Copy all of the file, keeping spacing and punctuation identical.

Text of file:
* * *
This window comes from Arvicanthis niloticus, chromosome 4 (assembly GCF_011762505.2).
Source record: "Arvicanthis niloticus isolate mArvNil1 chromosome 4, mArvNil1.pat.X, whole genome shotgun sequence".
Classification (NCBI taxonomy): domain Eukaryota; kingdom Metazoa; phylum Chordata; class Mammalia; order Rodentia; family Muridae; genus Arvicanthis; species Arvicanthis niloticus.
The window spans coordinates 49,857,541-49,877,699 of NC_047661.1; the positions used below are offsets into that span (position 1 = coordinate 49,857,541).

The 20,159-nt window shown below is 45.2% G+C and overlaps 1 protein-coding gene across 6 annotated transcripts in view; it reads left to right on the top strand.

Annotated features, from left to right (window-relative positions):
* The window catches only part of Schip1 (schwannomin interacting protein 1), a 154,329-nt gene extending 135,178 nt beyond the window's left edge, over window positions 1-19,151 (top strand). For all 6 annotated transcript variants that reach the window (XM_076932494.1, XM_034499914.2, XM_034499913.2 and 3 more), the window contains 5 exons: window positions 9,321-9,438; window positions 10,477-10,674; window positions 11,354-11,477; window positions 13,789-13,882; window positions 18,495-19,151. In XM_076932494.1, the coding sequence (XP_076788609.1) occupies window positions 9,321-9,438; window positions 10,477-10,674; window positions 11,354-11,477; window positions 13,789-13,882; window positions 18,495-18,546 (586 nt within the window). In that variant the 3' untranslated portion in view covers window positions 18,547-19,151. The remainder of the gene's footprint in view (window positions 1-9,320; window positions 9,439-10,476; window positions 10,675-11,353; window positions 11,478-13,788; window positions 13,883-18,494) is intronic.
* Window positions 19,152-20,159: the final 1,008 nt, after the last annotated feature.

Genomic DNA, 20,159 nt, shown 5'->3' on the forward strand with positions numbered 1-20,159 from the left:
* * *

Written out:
This window comes from Arvicanthis niloticus, chromosome 4 (assembly GCF_011762505.2).
Source record: "Arvicanthis niloticus isolate mArvNil1 chromosome 4, mArvNil1.pat.X, whole genome shotgun sequence".
Classification (NCBI taxonomy): domain Eukaryota; kingdom Metazoa; phylum Chordata; class Mammalia; order Rodentia; family Muridae; genus Arvicanthis; species Arvicanthis niloticus.
The window spans coordinates 49,857,541-49,877,699 of NC_047661.1; the positions used below are offsets into that span (position 1 = coordinate 49,857,541).

The 20,159-nt window shown below is 45.2% G+C and overlaps 1 protein-coding gene across 6 annotated transcripts in view; it reads left to right on the top strand.

Annotated features, from left to right (window-relative positions):
* The window catches only part of Schip1 (schwannomin interacting protein 1), a 154,329-nt gene extending 135,178 nt beyond the window's left edge, over window positions 1-19,151 (top strand). For all 6 annotated transcript variants that reach the window (XM_076932494.1, XM_034499914.2, XM_034499913.2 and 3 more), the window contains 5 exons: window positions 9,321-9,438; window positions 10,477-10,674; window positions 11,354-11,477; window positions 13,789-13,882; window positions 18,495-19,151. In XM_076932494.1, the coding sequence (XP_076788609.1) occupies window positions 9,321-9,438; window positions 10,477-10,674; window positions 11,354-11,477; window positions 13,789-13,882; window positions 18,495-18,546 (586 nt within the window). In that variant the 3' untranslated portion in view covers window positions 18,547-19,151. The remainder of the gene's footprint in view (window positions 1-9,320; window positions 9,439-10,476; window positions 10,675-11,353; window positions 11,478-13,788; window positions 13,883-18,494) is intronic.
* Window positions 19,152-20,159: the final 1,008 nt, after the last annotated feature.

Genomic DNA, 20,159 nt, shown 5'->3' on the forward strand with positions numbered 1-20,159 from the left: